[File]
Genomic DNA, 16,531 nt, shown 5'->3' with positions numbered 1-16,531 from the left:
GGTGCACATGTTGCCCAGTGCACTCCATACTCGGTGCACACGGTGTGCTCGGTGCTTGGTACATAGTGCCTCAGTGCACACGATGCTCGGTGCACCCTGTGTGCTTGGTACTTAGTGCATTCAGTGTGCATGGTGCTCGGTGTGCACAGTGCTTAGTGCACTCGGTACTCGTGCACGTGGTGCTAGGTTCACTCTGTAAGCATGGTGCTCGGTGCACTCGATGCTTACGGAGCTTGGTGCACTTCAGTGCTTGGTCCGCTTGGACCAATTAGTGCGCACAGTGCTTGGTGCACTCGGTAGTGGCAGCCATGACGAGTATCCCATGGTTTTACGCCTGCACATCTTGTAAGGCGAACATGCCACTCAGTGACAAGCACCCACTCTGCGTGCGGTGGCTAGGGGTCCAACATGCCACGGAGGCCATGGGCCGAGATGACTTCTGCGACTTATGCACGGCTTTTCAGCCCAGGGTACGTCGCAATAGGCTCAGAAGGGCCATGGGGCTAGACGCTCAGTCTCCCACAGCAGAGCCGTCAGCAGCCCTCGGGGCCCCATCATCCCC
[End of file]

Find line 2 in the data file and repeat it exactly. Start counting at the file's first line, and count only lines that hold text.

GGTGCACATGTTGCCCAGTGCACTCCATACTCGGTGCACACGGTGTGCTCGGTGCTTGGTACATAGTGCCTCAGTGCACACGATGCTCGGTGCACCCTGTGTGCTTGGTACTTAGTGCATTCAGTGTGCATGGTGCTCGGTGTGCACAGTGCTTAGTGCACTCGGTACTCGTGCACGTGGTGCTAGGTTCACTCTGTAAGCATGGTGCTCGGTGCACTCGATGCTTACGGAGCTTGGTGCACTTCAGTGCTTGGTCCGCTTGGACCAATTAGTGCGCACAGTGCTTGGTGCACTCGGTAGTGGCAGCCATGACGAGTATCCCATGGTTTTACGCCTGCACATCTTGTAAGGCGAACATGCCACTCAGTGACAAGCACCCACTCTGCGTGCGGTGGCTAGGGGTCCAACATGCCACGGAGGCCATGGGCCGAGATGACTTCTGCGACTTATGCACGGCTTTTCAGCCCAGGGTACGTCGCAATAGGCTCAGAAGGGCCATGGGGCTAGACGCTCAGTCTCCCACAGCAGAGCCGTCAGCAGCCCTCGGGGCCCCATCATCCCC